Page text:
Stephen McInerney noted that though the political system today was more established compared to 2011, there remains much uncertainty surrounding the electoral process. As of today, upwards of 50 percent of Tunisian voters appear to be undecided. The new POMED publication, “Previewing Tunisia’s Parliamentary and Presidential Elections,” focuses on the seven highest polling parties and presidential candidates, though McInerney emphasized that there is a strong possibility that others will perform well at the elections. He also expressed his personal thoughts based on his recent trip to Tunisia, where he met with several actors involved in the democratic transition. The outlook in Tunisia is mixed, and more Tunisians are disillusioned with their political elite and pessimistic than they were in 2011. The country’s economic outlook is also a particular area of concern. He emphasized the need for the next government to undertake serious reforms rapidly after the elections in order to turn around Tunisia’s economic decline. McInerney is hopeful that the upcoming elections will be a high point in Tunisia’s transition, though the main challenge will be for parties to fight disillusionment and regain the public’s confidence. He noted that the populous appears to be more focused on presidential rather than the parliamentary elections. The likely result of the elections is that a coalition government will have to be formed. He mentioned that in Tunisia, there has been talk of forming a “national unity” government that will see Ennahda and Nidaa Tounes sharing power; however, it remains clear that both parties would rather be leader of their own coalition.

During the Q&A, Cole Bockenfeld started the discussion by asking where Tunisia stood with regards to security threats and what the chances were of an attack during the elections season. Arieff responded by explaining that, unlike in many countries where electoral violence is a concern, the threat of an attack in Tunisia does not come from the state or those running in the elections. Tunisia’s primary concern is non-state actors involved in terrorism along the Algerian border, as well as the increasing numbers of Tunisians going to fight abroad who could return home and carry out attacks. While the size and role of the security apparatus in relation to civil society in Tunisia remains a topic of ongoing debate, the fact that the military is under-resourced could lead to problems in the long term as well as the short term.

Bockenfeld then fielded a question concerning feelings of disillusionment on the part of youth with Islamist leanings and potential support for Moncef Marzouki. McInerney responded by describing how Tunisian youth feel as though they made change happen during the revolution, but now they have little political representation. Because Marzouki is seen as outside of the traditional political elite, he may be appealing to youth who feel disenfranchised. England added to the dialogue by questioning how the term “youth” is even defined. He emphasized that it is not that the youth in Tunisia lack political interests, but rather they are not represented in government. England suggested prioritizing how to take the energy of this population and make it a part of the political discussion.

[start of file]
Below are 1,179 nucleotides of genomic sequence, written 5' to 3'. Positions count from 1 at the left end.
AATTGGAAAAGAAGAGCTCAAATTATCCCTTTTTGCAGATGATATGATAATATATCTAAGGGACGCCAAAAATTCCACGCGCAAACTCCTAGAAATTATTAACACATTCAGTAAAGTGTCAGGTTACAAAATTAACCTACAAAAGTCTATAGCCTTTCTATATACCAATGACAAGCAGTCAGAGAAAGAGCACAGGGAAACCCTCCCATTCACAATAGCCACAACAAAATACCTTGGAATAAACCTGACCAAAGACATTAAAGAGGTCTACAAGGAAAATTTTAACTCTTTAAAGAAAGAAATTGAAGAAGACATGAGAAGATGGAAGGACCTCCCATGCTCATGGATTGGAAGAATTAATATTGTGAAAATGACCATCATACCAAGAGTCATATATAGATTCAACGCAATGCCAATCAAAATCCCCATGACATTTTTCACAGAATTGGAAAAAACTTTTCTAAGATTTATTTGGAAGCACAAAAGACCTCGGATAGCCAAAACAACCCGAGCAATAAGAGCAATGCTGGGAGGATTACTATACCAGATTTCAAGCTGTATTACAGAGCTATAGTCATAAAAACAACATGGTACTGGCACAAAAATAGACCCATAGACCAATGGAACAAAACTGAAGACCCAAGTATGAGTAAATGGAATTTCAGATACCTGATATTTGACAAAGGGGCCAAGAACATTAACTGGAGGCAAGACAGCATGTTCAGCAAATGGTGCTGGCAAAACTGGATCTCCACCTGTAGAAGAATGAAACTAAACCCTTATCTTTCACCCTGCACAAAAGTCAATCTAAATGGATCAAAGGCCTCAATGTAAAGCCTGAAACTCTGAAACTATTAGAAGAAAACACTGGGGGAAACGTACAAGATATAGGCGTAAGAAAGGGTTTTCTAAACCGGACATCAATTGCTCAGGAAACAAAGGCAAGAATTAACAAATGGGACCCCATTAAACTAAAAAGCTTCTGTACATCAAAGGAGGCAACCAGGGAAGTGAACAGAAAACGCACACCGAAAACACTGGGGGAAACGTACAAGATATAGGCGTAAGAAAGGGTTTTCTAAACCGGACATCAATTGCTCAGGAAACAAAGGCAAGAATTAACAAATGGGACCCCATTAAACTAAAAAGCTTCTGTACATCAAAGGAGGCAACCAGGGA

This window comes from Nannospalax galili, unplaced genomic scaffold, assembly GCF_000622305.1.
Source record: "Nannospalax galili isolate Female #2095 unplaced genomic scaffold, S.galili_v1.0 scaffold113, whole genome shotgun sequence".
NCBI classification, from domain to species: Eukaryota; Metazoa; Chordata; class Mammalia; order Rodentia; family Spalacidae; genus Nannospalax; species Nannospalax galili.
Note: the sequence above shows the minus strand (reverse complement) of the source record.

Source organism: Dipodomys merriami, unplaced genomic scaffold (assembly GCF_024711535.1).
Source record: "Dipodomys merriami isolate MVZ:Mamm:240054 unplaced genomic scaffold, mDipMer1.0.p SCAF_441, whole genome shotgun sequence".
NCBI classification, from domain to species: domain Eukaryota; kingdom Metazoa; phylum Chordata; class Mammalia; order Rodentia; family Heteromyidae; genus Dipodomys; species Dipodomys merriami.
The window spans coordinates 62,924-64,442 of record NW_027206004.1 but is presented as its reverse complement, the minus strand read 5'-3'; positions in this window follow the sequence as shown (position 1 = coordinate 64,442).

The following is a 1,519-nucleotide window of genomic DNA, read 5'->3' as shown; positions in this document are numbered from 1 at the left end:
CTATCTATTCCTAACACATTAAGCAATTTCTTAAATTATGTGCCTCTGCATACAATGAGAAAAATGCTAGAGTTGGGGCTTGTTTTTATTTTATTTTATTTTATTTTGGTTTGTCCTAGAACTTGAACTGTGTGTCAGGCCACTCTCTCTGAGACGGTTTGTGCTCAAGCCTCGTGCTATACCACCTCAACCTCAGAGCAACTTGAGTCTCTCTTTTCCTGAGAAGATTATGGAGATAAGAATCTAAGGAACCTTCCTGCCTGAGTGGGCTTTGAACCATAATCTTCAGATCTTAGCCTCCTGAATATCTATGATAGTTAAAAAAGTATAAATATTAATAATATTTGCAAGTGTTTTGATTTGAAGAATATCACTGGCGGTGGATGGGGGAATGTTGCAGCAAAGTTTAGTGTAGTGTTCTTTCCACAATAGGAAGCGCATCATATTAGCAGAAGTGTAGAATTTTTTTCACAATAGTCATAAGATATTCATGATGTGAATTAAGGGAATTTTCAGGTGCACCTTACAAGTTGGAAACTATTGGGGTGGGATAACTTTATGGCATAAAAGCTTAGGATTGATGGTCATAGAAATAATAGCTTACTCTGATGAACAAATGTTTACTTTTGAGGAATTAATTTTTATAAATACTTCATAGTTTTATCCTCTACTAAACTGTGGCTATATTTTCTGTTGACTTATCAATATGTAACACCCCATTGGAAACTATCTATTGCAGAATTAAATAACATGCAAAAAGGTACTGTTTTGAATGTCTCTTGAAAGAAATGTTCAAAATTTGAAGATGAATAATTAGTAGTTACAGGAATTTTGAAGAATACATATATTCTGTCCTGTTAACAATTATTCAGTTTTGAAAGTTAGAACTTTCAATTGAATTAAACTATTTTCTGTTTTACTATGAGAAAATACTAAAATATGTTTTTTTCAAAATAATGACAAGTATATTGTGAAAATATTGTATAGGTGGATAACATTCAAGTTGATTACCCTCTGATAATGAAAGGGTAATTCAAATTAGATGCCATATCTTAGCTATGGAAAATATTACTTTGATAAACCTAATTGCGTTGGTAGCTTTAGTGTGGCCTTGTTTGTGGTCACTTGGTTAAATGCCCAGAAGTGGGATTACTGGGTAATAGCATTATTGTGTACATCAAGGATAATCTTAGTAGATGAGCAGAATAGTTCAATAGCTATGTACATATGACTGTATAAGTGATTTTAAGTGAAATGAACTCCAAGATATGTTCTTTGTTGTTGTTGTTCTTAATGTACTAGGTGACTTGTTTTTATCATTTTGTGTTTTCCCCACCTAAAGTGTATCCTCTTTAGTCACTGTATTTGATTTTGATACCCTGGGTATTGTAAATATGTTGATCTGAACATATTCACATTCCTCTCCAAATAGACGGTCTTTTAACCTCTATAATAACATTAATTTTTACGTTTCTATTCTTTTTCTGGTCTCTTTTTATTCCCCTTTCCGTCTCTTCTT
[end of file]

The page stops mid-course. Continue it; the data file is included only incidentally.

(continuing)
With respect to concerns over the impact of the economy on elections, McInerney responded by saying that there is real danger for the destabilization of democratic gains unless economic reform happens soon. The international community needs to be more engaged and grant more economic aid, he continued. England concurred with McInerney, adding that while the economy will not improve quickly, the next leader will have to “swallow the poison pill” and undertake politically unpopular but serious reforms in order to bolster the economy in the long term. Because Tunisia’s political parties generally lack platforms with a clear and in-depth agenda for how to reform the economy, England suggests the new leader start by aiming for “low-hanging fruit” that will satisfy the Tunisian masses with some small reforms for the time being. Also concerned with the disconnect between short-term and long-term needs, Arieff highlighted that what analysts want and what any elected government official will be able to achieve are very different.